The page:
Many railroad ties are still visible today on the hiking trails in the Forest of Nisene Marks State Park.


Aptos Creek Fire Road was the former railroad line from the town of Aptos into the redwood canyons around Loma Prieta. The Loma Prieta 1989 earthquake epicenter is 1.5 miles from the upper parking lot in the Nisene Marks park. Bicycles are allowed on the Aptos Creek Fire Road, but not on the narrow hiking trails like Loma Prieta Grade.


Loma Prieta Grade hiking trails in The Forest of Nisene Marks State Park.

Five miles from Aptos on the mountain trails the quiet was rarely broken by unnatural sounds. The trail is clear, but narrow hiking in spots. Old rail ties and tree roots jut up and provide trail obstructions to watch out for when walking on some ledges with 50 to 80 foot drops down into the forest ravines below.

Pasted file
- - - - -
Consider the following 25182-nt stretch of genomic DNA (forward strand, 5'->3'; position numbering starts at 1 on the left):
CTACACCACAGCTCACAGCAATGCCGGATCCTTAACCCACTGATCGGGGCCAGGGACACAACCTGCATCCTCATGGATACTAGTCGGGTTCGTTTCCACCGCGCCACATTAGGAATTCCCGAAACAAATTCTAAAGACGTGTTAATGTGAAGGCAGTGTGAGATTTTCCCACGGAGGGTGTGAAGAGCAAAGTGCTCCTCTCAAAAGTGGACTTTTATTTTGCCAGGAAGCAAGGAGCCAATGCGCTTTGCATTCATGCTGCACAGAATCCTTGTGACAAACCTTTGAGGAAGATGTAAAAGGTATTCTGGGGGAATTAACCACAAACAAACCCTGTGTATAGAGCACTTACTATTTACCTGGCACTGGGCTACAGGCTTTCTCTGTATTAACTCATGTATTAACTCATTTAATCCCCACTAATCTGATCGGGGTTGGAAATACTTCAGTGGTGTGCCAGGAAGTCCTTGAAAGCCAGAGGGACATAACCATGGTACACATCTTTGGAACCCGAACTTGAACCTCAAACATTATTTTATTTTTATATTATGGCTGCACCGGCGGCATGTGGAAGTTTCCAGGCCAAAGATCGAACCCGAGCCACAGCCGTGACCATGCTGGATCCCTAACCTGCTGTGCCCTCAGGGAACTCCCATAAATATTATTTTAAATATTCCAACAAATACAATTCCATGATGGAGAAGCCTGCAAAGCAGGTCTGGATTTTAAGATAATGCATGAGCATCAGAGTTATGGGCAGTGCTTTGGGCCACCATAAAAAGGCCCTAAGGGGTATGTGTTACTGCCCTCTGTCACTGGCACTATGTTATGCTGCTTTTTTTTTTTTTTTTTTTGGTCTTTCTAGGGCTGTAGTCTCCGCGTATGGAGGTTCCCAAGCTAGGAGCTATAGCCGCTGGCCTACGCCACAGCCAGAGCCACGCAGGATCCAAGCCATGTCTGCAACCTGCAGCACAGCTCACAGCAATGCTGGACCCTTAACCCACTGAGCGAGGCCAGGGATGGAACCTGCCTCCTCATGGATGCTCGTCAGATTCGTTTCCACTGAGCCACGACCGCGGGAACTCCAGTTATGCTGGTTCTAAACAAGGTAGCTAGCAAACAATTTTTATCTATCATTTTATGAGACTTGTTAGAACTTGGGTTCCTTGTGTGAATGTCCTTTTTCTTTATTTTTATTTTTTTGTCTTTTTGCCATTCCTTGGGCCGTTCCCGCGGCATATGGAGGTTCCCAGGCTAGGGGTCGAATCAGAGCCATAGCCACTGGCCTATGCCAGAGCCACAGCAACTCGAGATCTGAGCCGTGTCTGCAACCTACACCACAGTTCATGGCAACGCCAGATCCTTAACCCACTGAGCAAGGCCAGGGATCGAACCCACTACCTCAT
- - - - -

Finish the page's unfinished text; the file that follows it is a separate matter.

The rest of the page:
This 1978 sign reminded me that I spent part of 1977 working in a Youth Conservation Corps crew 50 miles south of Aptos in the Santa Lucia Mountains of Monterey County cutting fire breaks with axes and saws on the mountain ridges. The Marble Cone fire in August 1977 put our crew in Big Sur working a fire base camp at Andrew Molera State Park for about five weeks.


Fires burn the core of old redwoods, yet the large trees survive.The resulting cavernous hollow in the base of the ancient redwood trees are referred to as goosepens due to their use by early California pioneers as convenient places to keep domestic fowl penned up inside a tree cage.

The Advocate, a 1,000 year old growth redwood tree near the entrance of Nisene Marks State Park has an 18 ft. high goosepen which may have been the tree’s impediment resulting in this 250 feet tall ancient tree being spared by loggers a century ago.